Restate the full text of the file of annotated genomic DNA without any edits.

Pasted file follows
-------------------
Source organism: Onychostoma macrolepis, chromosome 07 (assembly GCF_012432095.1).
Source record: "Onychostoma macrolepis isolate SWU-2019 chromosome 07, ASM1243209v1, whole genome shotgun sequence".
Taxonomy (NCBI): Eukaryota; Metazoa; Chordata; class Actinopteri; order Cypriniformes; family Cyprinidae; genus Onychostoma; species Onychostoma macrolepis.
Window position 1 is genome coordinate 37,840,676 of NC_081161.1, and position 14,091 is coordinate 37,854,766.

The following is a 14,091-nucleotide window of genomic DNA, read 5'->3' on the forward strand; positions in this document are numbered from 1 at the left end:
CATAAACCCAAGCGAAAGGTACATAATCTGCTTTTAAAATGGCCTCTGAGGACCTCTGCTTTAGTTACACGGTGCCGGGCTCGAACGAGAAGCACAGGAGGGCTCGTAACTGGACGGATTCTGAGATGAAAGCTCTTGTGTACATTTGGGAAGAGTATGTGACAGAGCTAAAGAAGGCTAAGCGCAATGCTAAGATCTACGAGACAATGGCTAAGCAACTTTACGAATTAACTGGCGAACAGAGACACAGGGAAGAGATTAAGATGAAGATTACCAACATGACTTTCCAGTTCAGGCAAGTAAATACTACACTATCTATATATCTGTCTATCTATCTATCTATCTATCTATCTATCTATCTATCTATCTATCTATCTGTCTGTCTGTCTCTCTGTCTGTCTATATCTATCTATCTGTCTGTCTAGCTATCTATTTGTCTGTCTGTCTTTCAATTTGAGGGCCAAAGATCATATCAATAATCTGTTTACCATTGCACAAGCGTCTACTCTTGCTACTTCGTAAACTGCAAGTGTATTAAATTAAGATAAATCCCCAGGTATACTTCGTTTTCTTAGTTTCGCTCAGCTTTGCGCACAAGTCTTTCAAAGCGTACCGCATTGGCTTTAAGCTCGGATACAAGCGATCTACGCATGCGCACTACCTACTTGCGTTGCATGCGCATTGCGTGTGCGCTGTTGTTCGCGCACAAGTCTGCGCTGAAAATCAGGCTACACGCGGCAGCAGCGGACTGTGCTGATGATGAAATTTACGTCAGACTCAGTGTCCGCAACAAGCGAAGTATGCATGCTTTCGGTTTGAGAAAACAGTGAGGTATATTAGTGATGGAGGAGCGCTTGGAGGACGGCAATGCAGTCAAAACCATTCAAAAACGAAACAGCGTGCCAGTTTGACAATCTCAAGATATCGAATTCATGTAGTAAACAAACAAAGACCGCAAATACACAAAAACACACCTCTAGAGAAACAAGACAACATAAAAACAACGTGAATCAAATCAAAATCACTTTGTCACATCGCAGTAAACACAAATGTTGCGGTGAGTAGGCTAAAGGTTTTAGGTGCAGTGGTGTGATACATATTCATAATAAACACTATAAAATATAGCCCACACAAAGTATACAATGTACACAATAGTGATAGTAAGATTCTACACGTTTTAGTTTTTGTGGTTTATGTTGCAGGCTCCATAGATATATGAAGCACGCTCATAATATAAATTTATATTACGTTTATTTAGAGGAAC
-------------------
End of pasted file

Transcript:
Source organism: Onychostoma macrolepis, chromosome 07 (assembly GCF_012432095.1).
Source record: "Onychostoma macrolepis isolate SWU-2019 chromosome 07, ASM1243209v1, whole genome shotgun sequence".
Taxonomy (NCBI): Eukaryota; Metazoa; Chordata; class Actinopteri; order Cypriniformes; family Cyprinidae; genus Onychostoma; species Onychostoma macrolepis.
Window position 1 is genome coordinate 37,840,676 of NC_081161.1, and position 14,091 is coordinate 37,854,766.

The following is a 14,091-nucleotide window of genomic DNA, read 5'->3' on the forward strand; positions in this document are numbered from 1 at the left end:
CATAAACCCAAGCGAAAGGTACATAATCTGCTTTTAAAATGGCCTCTGAGGACCTCTGCTTTAGTTACACGGTGCCGGGCTCGAACGAGAAGCACAGGAGGGCTCGTAACTGGACGGATTCTGAGATGAAAGCTCTTGTGTACATTTGGGAAGAGTATGTGACAGAGCTAAAGAAGGCTAAGCGCAATGCTAAGATCTACGAGACAATGGCTAAGCAACTTTACGAATTAACTGGCGAACAGAGACACAGGGAAGAGATTAAGATGAAGATTACCAACATGACTTTCCAGTTCAGGCAAGTAAATACTACACTATCTATATATCTGTCTATCTATCTATCTATCTATCTATCTATCTATCTATCTATCTATCTATCTGTCTGTCTGTCTCTCTGTCTGTCTATATCTATCTATCTGTCTGTCTAGCTATCTATTTGTCTGTCTGTCTTTCAATTTGAGGGCCAAAGATCATATCAATAATCTGTTTACCATTGCACAAGCGTCTACTCTTGCTACTTCGTAAACTGCAAGTGTATTAAATTAAGATAAATCCCCAGGTATACTTCGTTTTCTTAGTTTCGCTCAGCTTTGCGCACAAGTCTTTCAAAGCGTACCGCATTGGCTTTAAGCTCGGATACAAGCGATCTACGCATGCGCACTACCTACTTGCGTTGCATGCGCATTGCGTGTGCGCTGTTGTTCGCGCACAAGTCTGCGCTGAAAATCAGGCTACACGCGGCAGCAGCGGACTGTGCTGATGATGAAATTTACGTCAGACTCAGTGTCCGCAACAAGCGAAGTATGCATGCTTTCGGTTTGAGAAAACAGTGAGGTATATTAGTGATGGAGGAGCGCTTGGAGGACGGCAATGCAGTCAAAACCATTCAAAAACGAAACAGCGTGCCAGTTTGACAATCTCAAGATATCGAATTCATGTAGTAAACAAACAAAGACCGCAAATACACAAAAACACACCTCTAGAGAAACAAGACAACATAAAAACAACGTGAATCAAATCAAAATCACTTTGTCACATCGCAGTAAACACAAATGTTGCGGTGAGTAGGCTAAAGGTTTTAGGTGCAGTGGTGTGATACATATTCATAATAAACACTATAAAATATAGCCCACACAAAGTATACAATGTACACAATAGTGATAGTAAGATTCTACACGTTTTAGTTTTTGTGGTTTATGTTGCAGGCTCCATAGATATATGAAGCACGCTCATAATATAAATTTATATTACGTTTATTTAGAGGAAC